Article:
Connect the dots

Recognize that large-scale failures are often preceded by small problems that occur unnoticed in different units of an organization, therefore requiring information-sharing and mechanisms to help people integrate critical data and knowledge. The failure of security agencies to connect the dots prior to the 9/11 attacks led to the creation of the U.S. Department of Homeland Security.

Encourage useful failures

Help people in your organization to understand the difference between excusable and inexcusable mistakes, so they will be more willing to admit when things are going wrong and you can address problems. Maxine Clark, chief executive of Build-A-Bear Workshop, which seeks to bring the teddy bear to life for children and families, hands out a Red Pencil Award to people who have made a mistake and discovered a better way of doing business as a result of learning from that failure. But like her grade school teacher, who had a similar award, she holds people accountable for making the same mistake repeatedly.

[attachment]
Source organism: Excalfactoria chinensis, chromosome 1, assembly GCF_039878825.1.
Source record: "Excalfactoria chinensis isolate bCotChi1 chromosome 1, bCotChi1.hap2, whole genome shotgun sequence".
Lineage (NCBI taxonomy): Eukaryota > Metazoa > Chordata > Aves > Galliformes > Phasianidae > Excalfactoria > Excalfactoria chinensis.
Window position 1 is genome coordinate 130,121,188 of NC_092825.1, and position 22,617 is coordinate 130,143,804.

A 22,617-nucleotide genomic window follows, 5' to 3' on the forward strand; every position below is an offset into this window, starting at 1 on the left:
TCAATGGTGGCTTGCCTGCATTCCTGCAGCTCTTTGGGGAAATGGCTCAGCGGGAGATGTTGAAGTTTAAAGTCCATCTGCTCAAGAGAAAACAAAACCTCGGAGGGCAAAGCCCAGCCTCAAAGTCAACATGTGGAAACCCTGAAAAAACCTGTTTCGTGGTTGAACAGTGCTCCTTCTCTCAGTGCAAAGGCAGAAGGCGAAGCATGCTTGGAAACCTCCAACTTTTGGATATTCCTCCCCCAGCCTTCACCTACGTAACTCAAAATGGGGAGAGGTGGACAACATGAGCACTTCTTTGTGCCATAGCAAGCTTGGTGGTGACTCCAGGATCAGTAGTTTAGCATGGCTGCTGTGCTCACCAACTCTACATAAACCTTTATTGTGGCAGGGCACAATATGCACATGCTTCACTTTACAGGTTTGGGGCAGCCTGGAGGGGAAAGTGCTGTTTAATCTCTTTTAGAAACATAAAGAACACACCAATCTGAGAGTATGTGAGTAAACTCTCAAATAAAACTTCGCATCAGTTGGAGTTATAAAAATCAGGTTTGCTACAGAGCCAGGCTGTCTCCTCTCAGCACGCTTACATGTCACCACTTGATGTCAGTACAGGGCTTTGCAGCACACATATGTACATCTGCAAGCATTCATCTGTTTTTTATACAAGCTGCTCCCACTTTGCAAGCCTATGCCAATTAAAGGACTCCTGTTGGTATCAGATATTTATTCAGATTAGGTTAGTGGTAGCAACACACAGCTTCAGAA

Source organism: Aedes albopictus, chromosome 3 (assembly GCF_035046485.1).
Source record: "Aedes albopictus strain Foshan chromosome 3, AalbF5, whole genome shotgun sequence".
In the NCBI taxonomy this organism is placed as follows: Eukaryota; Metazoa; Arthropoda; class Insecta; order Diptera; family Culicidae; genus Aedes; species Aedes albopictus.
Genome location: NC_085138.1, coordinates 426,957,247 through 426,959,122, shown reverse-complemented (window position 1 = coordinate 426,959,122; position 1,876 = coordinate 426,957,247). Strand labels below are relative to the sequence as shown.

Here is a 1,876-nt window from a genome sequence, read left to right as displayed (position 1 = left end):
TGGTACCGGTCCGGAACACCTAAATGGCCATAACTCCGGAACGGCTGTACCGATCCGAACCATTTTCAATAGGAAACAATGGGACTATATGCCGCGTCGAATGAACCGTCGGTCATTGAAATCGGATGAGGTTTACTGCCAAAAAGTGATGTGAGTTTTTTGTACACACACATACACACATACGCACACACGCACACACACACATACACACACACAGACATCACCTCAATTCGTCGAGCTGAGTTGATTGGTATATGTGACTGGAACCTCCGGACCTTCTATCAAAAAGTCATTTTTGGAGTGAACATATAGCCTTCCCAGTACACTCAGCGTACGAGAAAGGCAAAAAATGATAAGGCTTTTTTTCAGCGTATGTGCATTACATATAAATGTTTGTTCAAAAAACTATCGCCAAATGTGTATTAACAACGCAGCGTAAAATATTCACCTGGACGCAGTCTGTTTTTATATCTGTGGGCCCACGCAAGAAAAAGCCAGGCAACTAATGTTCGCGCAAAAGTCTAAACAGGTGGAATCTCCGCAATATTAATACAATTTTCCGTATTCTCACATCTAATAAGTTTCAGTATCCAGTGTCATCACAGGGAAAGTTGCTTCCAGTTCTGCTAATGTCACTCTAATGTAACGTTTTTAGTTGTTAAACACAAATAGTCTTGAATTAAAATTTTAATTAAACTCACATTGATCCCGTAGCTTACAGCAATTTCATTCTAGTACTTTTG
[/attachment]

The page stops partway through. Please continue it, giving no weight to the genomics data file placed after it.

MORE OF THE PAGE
Teach how to talk, listen

Give groups of front-line employees training in communication techniques that help them to discover and discuss problems and concerns in an effective manner.

The commercial aviation industry has accomplished that with its crew resource management program, which helps crew members to identify potential problems and discuss them candidly.